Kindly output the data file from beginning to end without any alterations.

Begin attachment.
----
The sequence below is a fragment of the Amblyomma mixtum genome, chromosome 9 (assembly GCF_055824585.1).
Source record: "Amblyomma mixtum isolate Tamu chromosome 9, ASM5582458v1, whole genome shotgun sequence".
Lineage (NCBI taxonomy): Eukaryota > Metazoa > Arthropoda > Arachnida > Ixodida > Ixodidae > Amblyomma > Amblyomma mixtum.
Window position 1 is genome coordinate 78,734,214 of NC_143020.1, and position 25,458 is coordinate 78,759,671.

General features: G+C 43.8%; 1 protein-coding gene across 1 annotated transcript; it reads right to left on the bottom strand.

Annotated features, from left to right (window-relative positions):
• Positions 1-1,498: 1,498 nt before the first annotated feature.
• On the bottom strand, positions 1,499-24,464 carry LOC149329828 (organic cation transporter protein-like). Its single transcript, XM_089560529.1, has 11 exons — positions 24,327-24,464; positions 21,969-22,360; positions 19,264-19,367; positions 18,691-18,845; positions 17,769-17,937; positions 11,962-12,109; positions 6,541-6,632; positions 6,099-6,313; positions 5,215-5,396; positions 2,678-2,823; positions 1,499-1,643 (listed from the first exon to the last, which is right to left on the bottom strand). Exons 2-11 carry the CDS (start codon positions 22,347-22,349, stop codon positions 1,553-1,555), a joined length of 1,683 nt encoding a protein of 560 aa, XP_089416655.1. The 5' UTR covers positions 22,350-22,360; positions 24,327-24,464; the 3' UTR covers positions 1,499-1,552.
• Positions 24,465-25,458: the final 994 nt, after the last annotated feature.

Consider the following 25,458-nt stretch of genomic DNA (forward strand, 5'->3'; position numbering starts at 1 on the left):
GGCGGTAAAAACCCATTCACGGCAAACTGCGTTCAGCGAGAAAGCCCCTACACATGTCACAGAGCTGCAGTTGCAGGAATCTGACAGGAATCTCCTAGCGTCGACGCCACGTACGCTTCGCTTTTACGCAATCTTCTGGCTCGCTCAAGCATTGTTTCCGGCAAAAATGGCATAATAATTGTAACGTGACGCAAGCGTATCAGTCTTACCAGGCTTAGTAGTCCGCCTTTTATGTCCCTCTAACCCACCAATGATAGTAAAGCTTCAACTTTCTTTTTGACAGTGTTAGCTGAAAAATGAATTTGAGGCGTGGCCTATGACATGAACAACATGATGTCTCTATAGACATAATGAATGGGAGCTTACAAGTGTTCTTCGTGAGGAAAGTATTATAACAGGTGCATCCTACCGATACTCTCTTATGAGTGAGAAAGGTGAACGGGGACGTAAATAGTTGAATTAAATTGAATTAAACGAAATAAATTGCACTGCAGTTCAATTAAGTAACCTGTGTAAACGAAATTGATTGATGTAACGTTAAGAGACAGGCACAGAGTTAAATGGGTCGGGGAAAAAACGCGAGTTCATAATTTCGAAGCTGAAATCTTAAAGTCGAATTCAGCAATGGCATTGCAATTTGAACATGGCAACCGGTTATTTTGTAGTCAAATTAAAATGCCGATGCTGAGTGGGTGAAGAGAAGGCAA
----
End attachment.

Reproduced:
The sequence below is a fragment of the Amblyomma mixtum genome, chromosome 9 (assembly GCF_055824585.1).
Source record: "Amblyomma mixtum isolate Tamu chromosome 9, ASM5582458v1, whole genome shotgun sequence".
Lineage (NCBI taxonomy): Eukaryota > Metazoa > Arthropoda > Arachnida > Ixodida > Ixodidae > Amblyomma > Amblyomma mixtum.
Window position 1 is genome coordinate 78,734,214 of NC_143020.1, and position 25,458 is coordinate 78,759,671.

General features: G+C 43.8%; 1 protein-coding gene across 1 annotated transcript; it reads right to left on the bottom strand.

Annotated features, from left to right (window-relative positions):
• Positions 1-1,498: 1,498 nt before the first annotated feature.
• On the bottom strand, positions 1,499-24,464 carry LOC149329828 (organic cation transporter protein-like). Its single transcript, XM_089560529.1, has 11 exons — positions 24,327-24,464; positions 21,969-22,360; positions 19,264-19,367; positions 18,691-18,845; positions 17,769-17,937; positions 11,962-12,109; positions 6,541-6,632; positions 6,099-6,313; positions 5,215-5,396; positions 2,678-2,823; positions 1,499-1,643 (listed from the first exon to the last, which is right to left on the bottom strand). Exons 2-11 carry the CDS (start codon positions 22,347-22,349, stop codon positions 1,553-1,555), a joined length of 1,683 nt encoding a protein of 560 aa, XP_089416655.1. The 5' UTR covers positions 22,350-22,360; positions 24,327-24,464; the 3' UTR covers positions 1,499-1,552.
• Positions 24,465-25,458: the final 994 nt, after the last annotated feature.

Consider the following 25,458-nt stretch of genomic DNA (forward strand, 5'->3'; position numbering starts at 1 on the left):
GGCGGTAAAAACCCATTCACGGCAAACTGCGTTCAGCGAGAAAGCCCCTACACATGTCACAGAGCTGCAGTTGCAGGAATCTGACAGGAATCTCCTAGCGTCGACGCCACGTACGCTTCGCTTTTACGCAATCTTCTGGCTCGCTCAAGCATTGTTTCCGGCAAAAATGGCATAATAATTGTAACGTGACGCAAGCGTATCAGTCTTACCAGGCTTAGTAGTCCGCCTTTTATGTCCCTCTAACCCACCAATGATAGTAAAGCTTCAACTTTCTTTTTGACAGTGTTAGCTGAAAAATGAATTTGAGGCGTGGCCTATGACATGAACAACATGATGTCTCTATAGACATAATGAATGGGAGCTTACAAGTGTTCTTCGTGAGGAAAGTATTATAACAGGTGCATCCTACCGATACTCTCTTATGAGTGAGAAAGGTGAACGGGGACGTAAATAGTTGAATTAAATTGAATTAAACGAAATAAATTGCACTGCAGTTCAATTAAGTAACCTGTGTAAACGAAATTGATTGATGTAACGTTAAGAGACAGGCACAGAGTTAAATGGGTCGGGGAAAAAACGCGAGTTCATAATTTCGAAGCTGAAATCTTAAAGTCGAATTCAGCAATGGCATTGCAATTTGAACATGGCAACCGGTTATTTTGTAGTCAAATTAAAATGCCGATGCTGAGTGGGTGAAGAGAAGGCAA